One of the oldest extant houses in Vermont, the residence of Benjamin Carpenter attests to Guilford's well-established character, even before the Revolution. Built in 1772, Carpenter acquired it in 1779, the year he became Vermont's second lieutenant governor. Its massive central chimney, steep gabled roof, and rhythmically spaced windows are closely related to established eighteenth-century vernacular traditions in New England. The distinctive square-headed Palladian window above the front door is one of several found in early-nineteenth-century contexts in the immediate region. This window was formed by flanking a regular-sized sash window with shorter sidelights beneath panels and tying the three together with a cornice molding. The paneled pilasters that frame the windows are similar to those of the Federal door below. The entrance's delicate porch with an open-gable roof on columns invites comparison with the porch of the Deacon Holbrook House (WH37) of 1825 in Brattleboro. It seems likely that these details do not date to the construction of the house. Rather, they are probably the result of the common phenomenon of second-generation remodeling in Vermont and were likely the additions of Carpenter's son, Cyrus, to whom the house was deeded in 1800. In another typical Vermont pattern, newly arrived summer residents restored the house beginning in the 1930s.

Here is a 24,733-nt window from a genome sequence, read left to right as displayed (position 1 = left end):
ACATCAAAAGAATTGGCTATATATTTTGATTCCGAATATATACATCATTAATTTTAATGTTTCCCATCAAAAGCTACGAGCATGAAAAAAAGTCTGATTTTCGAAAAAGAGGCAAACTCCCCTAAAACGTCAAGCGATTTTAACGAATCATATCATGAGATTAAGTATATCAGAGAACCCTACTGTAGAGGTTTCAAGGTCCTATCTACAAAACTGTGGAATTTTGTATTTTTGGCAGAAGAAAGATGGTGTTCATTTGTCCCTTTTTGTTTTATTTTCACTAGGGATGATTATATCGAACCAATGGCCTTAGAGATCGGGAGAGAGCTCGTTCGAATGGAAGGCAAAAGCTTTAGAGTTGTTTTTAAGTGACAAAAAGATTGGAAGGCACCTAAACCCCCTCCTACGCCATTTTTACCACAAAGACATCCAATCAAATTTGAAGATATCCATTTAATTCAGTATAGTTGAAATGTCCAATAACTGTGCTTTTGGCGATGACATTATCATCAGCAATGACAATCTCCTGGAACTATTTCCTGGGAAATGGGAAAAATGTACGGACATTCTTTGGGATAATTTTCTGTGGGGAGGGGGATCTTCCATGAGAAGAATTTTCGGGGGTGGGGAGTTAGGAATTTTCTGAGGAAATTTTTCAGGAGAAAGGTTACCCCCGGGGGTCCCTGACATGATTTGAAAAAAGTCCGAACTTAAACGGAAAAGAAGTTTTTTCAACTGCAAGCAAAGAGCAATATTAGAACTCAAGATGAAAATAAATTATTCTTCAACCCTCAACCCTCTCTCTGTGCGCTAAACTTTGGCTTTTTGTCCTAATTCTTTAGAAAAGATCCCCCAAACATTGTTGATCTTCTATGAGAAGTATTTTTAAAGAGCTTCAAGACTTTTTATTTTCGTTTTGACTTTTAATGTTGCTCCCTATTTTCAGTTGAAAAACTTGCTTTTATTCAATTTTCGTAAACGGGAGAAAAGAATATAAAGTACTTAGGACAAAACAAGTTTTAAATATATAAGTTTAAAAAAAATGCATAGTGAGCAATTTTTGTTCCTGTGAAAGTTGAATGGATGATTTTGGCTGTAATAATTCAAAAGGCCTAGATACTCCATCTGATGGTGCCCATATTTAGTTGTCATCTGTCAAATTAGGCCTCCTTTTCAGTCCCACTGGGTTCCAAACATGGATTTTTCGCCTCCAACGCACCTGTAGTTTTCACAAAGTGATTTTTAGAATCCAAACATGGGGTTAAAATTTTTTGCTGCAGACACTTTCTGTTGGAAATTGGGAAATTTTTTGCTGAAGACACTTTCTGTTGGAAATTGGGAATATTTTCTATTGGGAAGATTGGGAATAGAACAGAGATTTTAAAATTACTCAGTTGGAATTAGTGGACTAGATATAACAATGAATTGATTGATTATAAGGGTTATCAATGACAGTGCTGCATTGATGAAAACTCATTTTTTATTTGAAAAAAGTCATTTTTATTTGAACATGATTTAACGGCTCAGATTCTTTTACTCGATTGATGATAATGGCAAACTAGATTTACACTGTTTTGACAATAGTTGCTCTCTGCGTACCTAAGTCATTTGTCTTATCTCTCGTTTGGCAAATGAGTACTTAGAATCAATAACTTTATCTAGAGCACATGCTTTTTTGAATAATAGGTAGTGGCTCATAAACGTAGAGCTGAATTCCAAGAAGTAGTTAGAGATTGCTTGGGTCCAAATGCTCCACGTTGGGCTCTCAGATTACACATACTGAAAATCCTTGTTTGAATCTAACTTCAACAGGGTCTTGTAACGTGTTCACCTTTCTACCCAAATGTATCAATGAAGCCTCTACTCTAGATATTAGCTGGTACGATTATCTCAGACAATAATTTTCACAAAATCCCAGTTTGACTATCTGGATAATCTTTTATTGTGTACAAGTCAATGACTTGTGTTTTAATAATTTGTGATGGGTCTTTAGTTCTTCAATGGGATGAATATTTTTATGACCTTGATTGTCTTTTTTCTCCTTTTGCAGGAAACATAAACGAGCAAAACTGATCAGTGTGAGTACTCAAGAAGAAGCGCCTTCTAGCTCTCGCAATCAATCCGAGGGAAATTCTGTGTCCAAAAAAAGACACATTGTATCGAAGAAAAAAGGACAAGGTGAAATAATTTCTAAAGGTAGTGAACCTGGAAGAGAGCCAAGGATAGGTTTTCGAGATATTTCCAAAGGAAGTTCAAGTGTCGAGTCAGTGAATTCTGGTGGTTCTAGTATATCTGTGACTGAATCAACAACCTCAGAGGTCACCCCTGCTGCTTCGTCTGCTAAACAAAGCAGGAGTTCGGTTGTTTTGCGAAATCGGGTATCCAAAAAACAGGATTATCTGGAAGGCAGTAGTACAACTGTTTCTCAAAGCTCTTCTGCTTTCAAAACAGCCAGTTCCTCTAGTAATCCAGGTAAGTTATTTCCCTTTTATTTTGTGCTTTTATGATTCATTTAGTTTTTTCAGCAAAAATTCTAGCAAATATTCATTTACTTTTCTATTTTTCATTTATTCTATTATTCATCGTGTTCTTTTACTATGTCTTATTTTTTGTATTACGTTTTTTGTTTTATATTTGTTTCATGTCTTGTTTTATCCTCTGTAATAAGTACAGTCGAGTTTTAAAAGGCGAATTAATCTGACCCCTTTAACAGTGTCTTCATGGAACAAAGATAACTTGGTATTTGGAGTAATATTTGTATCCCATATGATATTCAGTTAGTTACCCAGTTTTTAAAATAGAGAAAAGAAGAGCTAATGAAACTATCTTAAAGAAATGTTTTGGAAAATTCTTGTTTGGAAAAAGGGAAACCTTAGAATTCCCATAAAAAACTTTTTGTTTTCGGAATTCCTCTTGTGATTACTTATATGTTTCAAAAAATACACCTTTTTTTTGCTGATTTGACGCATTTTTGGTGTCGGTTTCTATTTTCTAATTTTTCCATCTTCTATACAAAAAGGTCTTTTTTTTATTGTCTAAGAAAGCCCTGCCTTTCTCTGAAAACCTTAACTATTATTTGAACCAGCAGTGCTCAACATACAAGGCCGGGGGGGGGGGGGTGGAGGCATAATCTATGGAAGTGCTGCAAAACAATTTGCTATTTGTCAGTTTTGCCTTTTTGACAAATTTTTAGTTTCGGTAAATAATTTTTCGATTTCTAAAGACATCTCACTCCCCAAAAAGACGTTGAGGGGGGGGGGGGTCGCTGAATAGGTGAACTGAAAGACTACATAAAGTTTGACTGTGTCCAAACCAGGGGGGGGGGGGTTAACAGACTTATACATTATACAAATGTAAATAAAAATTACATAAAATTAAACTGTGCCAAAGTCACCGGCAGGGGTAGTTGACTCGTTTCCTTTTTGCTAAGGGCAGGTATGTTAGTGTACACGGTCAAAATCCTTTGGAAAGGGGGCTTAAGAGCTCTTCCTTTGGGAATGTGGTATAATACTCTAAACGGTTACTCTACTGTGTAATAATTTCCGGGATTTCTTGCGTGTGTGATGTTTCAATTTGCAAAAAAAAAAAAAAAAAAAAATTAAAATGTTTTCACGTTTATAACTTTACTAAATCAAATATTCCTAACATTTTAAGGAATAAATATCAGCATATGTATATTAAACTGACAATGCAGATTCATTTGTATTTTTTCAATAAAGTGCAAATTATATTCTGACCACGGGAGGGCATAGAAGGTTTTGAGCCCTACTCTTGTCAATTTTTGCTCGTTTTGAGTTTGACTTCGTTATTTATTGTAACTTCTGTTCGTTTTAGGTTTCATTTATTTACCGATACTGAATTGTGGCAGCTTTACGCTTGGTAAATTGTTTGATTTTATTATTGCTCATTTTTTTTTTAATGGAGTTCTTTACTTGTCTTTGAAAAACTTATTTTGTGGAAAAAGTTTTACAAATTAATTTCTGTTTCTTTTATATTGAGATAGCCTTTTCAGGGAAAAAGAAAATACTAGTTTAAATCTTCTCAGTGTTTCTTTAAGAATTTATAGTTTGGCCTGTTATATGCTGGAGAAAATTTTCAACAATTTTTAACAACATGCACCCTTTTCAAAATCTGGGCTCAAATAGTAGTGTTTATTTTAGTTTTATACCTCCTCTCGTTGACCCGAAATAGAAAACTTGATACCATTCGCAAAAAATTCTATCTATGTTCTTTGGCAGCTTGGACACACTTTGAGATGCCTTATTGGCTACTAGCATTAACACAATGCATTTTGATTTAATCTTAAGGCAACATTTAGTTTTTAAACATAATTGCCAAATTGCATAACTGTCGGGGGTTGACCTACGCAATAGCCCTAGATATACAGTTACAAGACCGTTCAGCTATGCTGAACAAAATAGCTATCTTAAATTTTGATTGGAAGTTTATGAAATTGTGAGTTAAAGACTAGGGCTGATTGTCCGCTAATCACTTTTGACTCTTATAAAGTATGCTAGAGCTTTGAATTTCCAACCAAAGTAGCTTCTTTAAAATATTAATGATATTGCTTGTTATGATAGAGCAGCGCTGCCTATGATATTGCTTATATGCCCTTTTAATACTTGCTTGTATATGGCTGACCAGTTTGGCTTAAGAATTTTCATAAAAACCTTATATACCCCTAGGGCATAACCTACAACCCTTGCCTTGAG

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Benjamin Carpenter House
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